Movie Review: Hidden Figures

Our entire family went to see this movie yesterday. I didn’t love it or hate it, but it was thought provoking. So although it doesn’t meet my previously stated criteria for being reviewed, it did add another item to the list of things that I thought made it a worthy film.

For those unaware, Hidden Figures is the story of Katherine Johnson (and to a lesser degree Mary Jackson and Dorothy Vaughan), black female mathematicians/engineers who worked for NASA at the height of the American-Russian space race. Trailer:

I haven’t had a chance to date to read the book, but I plan to in the near future and hope to review it here upon conclusion. One the things I usually do however, when viewing a film based on true events, is fact checking at a glance. This is easily enough accomplished via a website such as History vs. Hollywood, which fact checked Hidden Figures here.

The brilliant and groundbreaking nature of the work these three women did seems to be as noteworthy as the movie depicts. NASA’s official pages dedicated to the women can be found here, here, and here. What does seem to be markedly different, at least in Katherine Johnson’s recorded experience, was the level of discrimination she experienced in the movie. Or more accurately, the discrimination she didn’t experience.

Although the film depicts a fairly hostile work environment for Katherine Johnson upon her promotion from computer to the upper levels of flight planning, she reported that she was always treated a s a respected colleague, something I find believable.

Her testimony rings more true than the movie depiction not because I underestimate the amount of racial discrimination present in Virginia in the early 1960’s. On the contrary, it rings true because of the high level of discrimination present in Virginia in the early 1960’s. There was a fierce competition between the U.S. and Russia at the time this story took place, particularly after the launch of Sputnik. Anyone who could help Americans close the gap might have been viewed as an asset.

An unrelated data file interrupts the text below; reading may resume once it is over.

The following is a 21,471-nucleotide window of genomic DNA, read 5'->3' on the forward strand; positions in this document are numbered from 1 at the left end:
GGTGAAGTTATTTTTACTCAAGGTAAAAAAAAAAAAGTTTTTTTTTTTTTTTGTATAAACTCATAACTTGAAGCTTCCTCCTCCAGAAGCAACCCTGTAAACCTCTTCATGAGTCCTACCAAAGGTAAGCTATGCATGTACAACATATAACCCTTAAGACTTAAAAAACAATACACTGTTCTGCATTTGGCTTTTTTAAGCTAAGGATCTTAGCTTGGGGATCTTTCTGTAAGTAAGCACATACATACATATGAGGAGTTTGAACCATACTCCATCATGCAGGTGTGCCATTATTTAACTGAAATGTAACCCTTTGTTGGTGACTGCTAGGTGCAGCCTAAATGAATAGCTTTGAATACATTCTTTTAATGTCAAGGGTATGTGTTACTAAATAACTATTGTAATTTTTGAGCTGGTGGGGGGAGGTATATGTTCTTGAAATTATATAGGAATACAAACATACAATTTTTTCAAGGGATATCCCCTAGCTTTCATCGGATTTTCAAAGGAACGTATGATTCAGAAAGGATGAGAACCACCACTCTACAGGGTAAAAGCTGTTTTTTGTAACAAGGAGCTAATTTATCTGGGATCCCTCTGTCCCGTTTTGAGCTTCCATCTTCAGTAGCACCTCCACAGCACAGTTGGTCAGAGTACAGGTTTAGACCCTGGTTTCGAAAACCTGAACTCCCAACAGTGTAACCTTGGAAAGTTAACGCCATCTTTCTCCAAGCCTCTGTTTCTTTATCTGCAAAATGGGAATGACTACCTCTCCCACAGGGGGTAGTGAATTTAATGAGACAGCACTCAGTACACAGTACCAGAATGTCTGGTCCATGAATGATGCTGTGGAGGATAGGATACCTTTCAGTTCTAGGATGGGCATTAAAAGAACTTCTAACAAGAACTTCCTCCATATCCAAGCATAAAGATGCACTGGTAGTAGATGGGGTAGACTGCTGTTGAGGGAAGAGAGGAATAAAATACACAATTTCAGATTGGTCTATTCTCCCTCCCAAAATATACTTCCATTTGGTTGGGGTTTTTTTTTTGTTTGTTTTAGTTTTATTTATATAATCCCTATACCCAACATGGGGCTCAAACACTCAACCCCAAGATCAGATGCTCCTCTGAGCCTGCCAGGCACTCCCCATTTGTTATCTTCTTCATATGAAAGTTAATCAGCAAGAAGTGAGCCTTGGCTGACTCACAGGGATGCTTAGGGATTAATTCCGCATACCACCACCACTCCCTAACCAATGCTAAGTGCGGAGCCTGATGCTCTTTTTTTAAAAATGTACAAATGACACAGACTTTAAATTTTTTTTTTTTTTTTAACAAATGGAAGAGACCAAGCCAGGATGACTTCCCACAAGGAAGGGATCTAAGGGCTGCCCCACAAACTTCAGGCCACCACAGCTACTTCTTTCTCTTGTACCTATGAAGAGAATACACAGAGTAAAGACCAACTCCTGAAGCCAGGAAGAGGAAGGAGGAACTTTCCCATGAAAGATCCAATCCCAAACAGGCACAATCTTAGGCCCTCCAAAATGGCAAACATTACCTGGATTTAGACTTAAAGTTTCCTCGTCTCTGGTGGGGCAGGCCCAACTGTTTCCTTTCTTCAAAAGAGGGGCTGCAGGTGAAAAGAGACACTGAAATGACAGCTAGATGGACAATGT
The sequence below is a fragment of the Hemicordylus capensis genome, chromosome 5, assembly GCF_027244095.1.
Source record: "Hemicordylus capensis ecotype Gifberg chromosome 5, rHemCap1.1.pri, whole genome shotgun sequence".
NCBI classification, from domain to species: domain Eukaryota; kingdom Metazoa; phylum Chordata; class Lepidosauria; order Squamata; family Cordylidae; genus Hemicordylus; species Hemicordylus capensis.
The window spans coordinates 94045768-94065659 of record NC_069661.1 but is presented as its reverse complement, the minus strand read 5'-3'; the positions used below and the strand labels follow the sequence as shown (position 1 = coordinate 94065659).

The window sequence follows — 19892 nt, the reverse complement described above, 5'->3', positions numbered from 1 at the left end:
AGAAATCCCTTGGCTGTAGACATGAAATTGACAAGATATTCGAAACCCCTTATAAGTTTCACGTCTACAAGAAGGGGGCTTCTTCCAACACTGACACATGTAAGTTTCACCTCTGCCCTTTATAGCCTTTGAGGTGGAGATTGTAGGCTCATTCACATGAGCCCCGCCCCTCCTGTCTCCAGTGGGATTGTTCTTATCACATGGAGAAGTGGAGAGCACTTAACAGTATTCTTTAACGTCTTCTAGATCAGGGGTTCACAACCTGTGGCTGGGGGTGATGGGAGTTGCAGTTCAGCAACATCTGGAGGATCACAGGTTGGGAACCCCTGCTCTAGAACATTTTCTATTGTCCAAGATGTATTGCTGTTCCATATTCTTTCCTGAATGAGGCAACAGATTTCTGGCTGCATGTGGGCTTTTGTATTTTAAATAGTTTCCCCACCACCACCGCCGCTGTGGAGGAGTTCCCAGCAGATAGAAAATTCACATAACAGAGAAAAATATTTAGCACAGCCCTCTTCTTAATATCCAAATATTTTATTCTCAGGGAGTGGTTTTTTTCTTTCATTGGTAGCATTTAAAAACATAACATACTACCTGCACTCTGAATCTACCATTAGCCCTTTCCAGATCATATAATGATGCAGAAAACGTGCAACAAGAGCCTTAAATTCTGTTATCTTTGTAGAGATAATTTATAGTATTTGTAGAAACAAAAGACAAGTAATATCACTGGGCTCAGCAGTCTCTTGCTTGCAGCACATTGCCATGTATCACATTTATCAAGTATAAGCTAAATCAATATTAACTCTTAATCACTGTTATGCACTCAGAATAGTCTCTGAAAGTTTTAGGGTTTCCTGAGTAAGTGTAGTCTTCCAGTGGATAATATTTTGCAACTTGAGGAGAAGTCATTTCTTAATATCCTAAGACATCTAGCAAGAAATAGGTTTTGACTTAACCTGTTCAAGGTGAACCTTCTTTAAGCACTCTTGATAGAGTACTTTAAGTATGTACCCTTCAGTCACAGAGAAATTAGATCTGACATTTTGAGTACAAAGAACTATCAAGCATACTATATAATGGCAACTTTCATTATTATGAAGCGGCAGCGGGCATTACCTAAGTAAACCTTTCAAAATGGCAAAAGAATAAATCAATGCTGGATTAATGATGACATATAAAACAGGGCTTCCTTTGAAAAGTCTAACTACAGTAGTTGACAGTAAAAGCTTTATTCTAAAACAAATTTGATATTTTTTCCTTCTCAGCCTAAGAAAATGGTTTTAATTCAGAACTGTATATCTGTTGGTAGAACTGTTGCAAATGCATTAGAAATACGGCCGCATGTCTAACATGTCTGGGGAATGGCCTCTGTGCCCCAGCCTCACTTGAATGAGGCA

Further, there was no such thing as affirmative action during this time so Katherine Johnson’s mere presence was evidence of her worthiness to be there. If she could help accurately and quickly compute the math to get launches accomplished, she was no doubt welcomed.

One of the noteworthy points of the existence of the colored “computers”, the name of the groups of women employed by NASA during that time to do mathematical computations, was the fact that they were all female. From the white perspective, this was not necessarily anything of note, as those girls could still marry “up”, if you will.

However, from the black perspective it highlighted (for me at least) the reality that black women -long before the militant feminism of the mid to late 60’s- were already on the road to the education and occupational advantage over black men that is so often written about today as if it the gap only just began to widen in the 1990’s. This hidden disparity was one of the peripheral issues that made this film interesting to me even though it was never addressed by the film.